The story of another conviction for a card sharer appeared today in the Daily Mail.
A computer expert tampered with Sky TV boxes to sell pirated packages through eBay, costing the company almost £250,000.
Aron Lees, of Urmston near Manchester, used his coding expertise to hack into boxes and make one account work again and again in a technique called ‘card sharing’ so he could sell cut prices boxes to customers for £110 a time.
He listed the items on his brother Sean’s eBay account and sold more than 300 boxes in less than a year, netting almost £30,000.
The fraud was uncovered after BSkyB investigators posed as a customer to buy a fake box and then tracked down Lees’ IP address from his computer.
Sky calculated that they would have charged around £700 for each box with subscription for a year – meaning they lost around £590 on each eBay sale. Over 338 transactions were completed between March and December 2013, with a total of £28,176 deposited into qualified mechanic Sean Lees’ bank account.
The company received no money from the sale of the boxes, and would have lost around £236,000 over the course of the fraud.
Aron Lees, who made around £3,000 a month from the enterprise, admitted hacking into the boxes and selling them online, contravening the copyright and patents act.
Sentencing him to a 12 month prison sentence, suspended for 18 months, Judge Timothy Mort said he had used his university education in a ‘good way and bad way.’
Minshull Street Crown Court heard that the frauds took place between March 2013 and December 2013 when police raided Aron Lees’ home.
Jennifer Birch, prosecuting, told Minshull Street Crown Court: ‘From March 2013 an eBay username under slees2012 had made 338 transactions through the sale of decoder boxes, a user name registered to Sean Lees’ home address.
‘In August 2013 BskyB became aware that the username slees2012 was selling satellite equipment that gave access to Sky premium packages without subscription – known as card sharing.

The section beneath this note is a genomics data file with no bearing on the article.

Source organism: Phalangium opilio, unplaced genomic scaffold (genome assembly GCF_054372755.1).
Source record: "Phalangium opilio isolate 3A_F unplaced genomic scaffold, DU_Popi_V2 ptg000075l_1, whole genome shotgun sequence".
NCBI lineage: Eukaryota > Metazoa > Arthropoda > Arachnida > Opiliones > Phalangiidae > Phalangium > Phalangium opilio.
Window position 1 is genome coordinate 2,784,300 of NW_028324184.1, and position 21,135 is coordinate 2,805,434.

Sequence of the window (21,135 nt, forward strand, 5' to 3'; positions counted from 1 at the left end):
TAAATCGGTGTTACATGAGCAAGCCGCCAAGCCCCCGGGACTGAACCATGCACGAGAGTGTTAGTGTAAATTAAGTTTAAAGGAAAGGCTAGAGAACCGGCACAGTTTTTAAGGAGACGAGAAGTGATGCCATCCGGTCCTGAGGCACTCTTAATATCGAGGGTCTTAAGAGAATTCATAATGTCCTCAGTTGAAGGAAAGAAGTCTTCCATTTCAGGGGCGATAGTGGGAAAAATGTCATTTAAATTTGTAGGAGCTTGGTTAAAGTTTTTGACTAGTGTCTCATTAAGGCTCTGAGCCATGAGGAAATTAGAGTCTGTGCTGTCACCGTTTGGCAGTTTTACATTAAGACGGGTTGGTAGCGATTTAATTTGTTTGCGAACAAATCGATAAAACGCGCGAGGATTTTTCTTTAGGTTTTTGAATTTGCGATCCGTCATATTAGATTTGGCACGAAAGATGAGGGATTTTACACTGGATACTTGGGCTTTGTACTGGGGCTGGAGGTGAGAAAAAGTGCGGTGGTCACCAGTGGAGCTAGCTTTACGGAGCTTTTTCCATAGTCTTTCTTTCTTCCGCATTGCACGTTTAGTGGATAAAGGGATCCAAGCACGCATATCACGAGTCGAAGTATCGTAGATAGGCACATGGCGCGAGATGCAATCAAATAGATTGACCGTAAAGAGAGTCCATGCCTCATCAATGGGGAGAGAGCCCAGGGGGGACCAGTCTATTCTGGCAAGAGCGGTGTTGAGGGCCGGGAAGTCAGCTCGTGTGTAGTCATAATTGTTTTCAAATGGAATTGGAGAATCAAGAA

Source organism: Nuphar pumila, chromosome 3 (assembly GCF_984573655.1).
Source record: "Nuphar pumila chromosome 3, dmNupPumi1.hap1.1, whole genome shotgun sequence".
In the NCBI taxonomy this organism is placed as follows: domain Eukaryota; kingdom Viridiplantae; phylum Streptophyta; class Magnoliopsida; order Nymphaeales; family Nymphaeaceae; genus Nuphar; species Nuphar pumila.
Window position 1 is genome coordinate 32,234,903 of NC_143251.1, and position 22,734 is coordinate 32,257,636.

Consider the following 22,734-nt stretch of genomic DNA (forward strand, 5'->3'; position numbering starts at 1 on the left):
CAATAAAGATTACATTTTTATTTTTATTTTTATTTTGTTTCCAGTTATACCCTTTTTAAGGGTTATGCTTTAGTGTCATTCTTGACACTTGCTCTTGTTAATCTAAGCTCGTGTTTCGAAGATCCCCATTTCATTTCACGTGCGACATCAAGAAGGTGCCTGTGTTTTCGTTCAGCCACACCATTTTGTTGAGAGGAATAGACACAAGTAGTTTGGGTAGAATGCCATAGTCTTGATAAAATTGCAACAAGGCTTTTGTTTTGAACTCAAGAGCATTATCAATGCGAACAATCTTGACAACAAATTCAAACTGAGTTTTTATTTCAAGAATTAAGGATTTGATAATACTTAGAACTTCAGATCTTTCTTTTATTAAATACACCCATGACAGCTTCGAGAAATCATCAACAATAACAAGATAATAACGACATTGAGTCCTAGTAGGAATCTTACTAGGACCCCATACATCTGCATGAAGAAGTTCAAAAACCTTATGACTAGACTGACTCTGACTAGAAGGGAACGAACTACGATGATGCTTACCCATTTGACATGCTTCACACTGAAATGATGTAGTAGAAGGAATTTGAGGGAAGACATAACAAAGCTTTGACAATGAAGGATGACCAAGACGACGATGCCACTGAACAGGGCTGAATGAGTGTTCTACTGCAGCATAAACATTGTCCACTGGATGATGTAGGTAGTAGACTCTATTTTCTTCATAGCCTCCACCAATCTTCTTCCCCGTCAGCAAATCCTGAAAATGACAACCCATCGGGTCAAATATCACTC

‘This is when a legitimate Sky user has the encryption key stolen which is then shared with decoder boxes over the internet which are then added to the network.’
On December 4 2013, police raided Aron Lees’ home and found dozens of decoder boxes. He admitted the fraud and his computers were seized, which even showed emails between him and customers when they complained that their boxes were malfunctioning.
Ms Birch added: ‘This was a fully-functioning business. Aron Lees was interviewed and made full admissions, he accepted buying the boxes, programming them and selling them on eBay using his brother’s account. He denied he would be charging customers for a renewal as they were sold on the basis of a 12-month package.’
Aron Lees, 29, admitted offering unauthorised decoders for sale contrary to the Copyright, Designs and Patent Act. He was sentenced to 12 months in prison suspended for 18 months and ordered to carry out 100 hours of unpaid work.
Aron Lees used the eBay account belonging to his younger brother Sean to list the hacked Sky boxes and sold more than 300 in less than a year, making around £3,000 a month from the sophisticated fraud
A separate hearing will take place to determine how much money he must pay back from his criminal enterprise.